In a 30 June 2014 column in the Guardian, entitled “Could Australia stay independent if the US went to war in the Pacific?”, Mr Fraser addressed the issues at the heart of the Dastyari scandal. “Events in the Middle East have not gone well for the US, or for peace, or for that matter, for any of the inhabitants in the region”, he observed. “Now, the US has turned their attention to the western Pacific.

There are no real signs that its diplomatic skills will be better demonstrated in this region than they were in the Middle East. There are many who support the military build-up, but I would argue, as has Singapore’s [former Prime Minister] Goh Chok Tong, that such a build-up is dangerous, ill-conceived and cannot succeed.”

Mr Fraser then destroyed the ridiculous assertion that America’s naval exercises, which Conroy demanded Australia join, are about “freedom” of navigation: “I have been told by Americans that China is a threat to freedom of the seas in the East and South China Seas. It is an absurd claim. Two-thirds of their own trade goes through those seas, it’s a two way business, and a two way benefit to China and the US, and the countries in between. Nobody would want to upset that trade.”

Contrary to the claims that such naval provocations are intended to resolve the disputes over the islands, the former PM insisted they would hinder a resolution. “ASEAN countries have demonstrated that if left to themselves, they can form a useful and effective association”, Mr Fraser said. “ASEAN is also negotiating with China for a code of conduct within the South China Sea. The US has had no part in this and US interference now would make agreement harder to achieve.”

In other words, what Dastyari said to the Chinese media.

What sovereignty?

The views of experienced hands like Malcolm Fraser and others show that the real foreign interference in Australia is obvious. How can China be interfering in Australia’s sovereignty, when Australia doesn’t have any sovereignty?

As another former prime minister, Paul Keating, said to ABC 7.30 on 10 November 2016: “We’ve got into this almost sort of crazy position now where the American alliance, instead of simply being a treaty where the United States is obliged to consult with us in the event of adverse strategic circumstances, it has now taken on a reverential, sacramental quality. It’s like a sacrament. I’m not talking about simply the government; I’m talking about some people on the Labor side as well.”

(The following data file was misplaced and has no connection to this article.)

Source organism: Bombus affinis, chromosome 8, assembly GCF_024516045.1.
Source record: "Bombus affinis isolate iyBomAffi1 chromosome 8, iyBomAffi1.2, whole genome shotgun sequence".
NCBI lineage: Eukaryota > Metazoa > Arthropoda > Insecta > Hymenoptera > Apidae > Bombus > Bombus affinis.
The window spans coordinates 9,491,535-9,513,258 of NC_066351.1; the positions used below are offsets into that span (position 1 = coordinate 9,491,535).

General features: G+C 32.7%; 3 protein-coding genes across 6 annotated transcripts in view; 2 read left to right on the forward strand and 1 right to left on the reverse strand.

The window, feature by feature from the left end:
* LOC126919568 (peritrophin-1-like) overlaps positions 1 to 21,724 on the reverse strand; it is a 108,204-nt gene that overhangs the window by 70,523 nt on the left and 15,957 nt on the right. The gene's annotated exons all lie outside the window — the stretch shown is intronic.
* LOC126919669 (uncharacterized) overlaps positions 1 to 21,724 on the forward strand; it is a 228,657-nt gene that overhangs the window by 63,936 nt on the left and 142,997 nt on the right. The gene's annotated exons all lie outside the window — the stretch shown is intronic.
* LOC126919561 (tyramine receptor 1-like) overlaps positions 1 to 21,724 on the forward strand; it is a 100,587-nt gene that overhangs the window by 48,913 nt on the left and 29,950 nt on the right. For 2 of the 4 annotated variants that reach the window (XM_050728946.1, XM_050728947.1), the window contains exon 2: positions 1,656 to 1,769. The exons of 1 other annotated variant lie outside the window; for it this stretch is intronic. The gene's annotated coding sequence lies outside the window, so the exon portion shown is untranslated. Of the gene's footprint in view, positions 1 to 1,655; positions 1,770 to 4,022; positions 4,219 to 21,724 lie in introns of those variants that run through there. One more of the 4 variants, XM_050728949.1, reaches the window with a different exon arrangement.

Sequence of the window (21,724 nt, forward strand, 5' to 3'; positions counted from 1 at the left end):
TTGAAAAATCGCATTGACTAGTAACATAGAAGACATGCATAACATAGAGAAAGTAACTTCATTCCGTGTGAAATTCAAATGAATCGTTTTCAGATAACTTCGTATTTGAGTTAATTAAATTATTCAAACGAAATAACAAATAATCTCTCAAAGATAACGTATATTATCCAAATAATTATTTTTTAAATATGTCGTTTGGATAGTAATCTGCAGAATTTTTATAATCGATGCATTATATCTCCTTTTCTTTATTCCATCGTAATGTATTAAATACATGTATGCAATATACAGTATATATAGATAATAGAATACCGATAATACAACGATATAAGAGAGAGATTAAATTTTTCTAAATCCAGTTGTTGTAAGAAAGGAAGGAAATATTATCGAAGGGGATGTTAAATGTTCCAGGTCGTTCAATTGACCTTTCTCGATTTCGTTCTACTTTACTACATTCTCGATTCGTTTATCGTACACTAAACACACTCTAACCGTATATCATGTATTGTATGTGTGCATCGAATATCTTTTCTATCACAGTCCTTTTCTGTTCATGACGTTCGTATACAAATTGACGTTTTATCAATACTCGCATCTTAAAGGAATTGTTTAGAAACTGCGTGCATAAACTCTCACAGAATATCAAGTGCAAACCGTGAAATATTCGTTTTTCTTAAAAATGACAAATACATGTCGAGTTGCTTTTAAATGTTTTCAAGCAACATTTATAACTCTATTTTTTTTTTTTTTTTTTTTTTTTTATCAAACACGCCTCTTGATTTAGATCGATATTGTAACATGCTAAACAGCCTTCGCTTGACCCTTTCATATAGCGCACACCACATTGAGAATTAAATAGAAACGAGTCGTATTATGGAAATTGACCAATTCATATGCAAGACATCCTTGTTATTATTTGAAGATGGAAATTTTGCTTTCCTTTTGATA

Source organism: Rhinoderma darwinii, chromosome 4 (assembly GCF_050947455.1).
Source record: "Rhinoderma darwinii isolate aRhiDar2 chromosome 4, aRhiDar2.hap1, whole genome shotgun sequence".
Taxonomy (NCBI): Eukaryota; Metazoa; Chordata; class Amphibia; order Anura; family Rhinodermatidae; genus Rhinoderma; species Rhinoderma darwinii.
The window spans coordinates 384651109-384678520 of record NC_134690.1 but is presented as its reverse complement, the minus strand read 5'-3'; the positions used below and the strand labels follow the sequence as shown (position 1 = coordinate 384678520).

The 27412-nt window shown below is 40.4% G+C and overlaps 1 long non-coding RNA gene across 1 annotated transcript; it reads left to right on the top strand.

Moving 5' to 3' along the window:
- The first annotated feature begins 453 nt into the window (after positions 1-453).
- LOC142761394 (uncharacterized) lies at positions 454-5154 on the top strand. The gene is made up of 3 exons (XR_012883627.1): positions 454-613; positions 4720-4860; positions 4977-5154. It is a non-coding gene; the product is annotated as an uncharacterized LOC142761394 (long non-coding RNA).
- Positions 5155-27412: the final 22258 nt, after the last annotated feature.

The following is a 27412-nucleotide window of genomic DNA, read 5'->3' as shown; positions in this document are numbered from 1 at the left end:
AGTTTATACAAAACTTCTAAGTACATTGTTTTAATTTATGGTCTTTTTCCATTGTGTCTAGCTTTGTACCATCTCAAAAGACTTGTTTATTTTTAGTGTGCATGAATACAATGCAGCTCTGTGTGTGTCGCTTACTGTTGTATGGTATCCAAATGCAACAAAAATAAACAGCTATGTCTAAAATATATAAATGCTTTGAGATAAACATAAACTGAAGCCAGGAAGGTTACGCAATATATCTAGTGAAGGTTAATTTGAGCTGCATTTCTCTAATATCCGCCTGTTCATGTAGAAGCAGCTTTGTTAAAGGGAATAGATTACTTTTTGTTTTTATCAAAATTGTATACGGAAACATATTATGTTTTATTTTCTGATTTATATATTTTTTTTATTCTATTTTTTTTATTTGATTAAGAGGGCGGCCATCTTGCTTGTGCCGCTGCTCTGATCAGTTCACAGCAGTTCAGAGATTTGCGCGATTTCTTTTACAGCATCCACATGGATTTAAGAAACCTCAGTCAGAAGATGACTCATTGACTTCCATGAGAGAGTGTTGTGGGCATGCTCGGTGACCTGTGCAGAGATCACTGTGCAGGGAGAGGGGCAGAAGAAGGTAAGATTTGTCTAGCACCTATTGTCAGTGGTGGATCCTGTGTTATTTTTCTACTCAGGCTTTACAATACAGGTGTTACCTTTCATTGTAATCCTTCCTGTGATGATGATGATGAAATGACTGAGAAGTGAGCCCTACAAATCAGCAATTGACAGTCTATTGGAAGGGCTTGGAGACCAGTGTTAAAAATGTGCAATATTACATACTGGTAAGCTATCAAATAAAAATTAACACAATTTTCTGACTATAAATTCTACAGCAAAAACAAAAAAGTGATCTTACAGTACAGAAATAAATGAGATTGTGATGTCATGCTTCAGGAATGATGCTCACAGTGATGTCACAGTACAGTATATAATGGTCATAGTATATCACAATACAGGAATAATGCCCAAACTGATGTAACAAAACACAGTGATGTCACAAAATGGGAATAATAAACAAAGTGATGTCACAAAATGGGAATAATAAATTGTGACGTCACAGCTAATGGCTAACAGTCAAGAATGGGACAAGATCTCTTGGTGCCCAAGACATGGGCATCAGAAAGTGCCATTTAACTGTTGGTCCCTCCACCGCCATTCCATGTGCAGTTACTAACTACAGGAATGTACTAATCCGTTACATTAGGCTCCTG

Mr Keating is now being called a foreign agent, because he consults to one of the development banks China established to engage nations in its cooperative economic development projects. However, he identified a real source of direct foreign interference into Australia’s politics, the Australian-American Leadership Dialogue, at which Stephen Conroy beat his chest about China: “There’s a view, there was a thing called the Australian-American dialogue, which by the way I never attended, which is a sort of a cult thing that’s gone on for years, and I don’t know what the Americans put in the drinking water, but whenever the Australians come back, they’re all bowing and scraping and going on.

“I mean”, he continued, echoing Malcolm Fraser, “what we have to do is make our way in Asia ourselves, with an independent foreign policy.”

Australia is witnessing the determination of the Anglo-American establishment and its integrated Five Eyes intelligence agencies, including ASIO, to stop us from doing that.

Click here for a free copy of the CEC’s colour pamphlet, The World Land-Bridge: Peace on Earth, Good Will towards All Men, about the economic opportunity that China is offering to the world through its Belt and Road Initiative.

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Last modified onSunday, 17 December 2017 23:10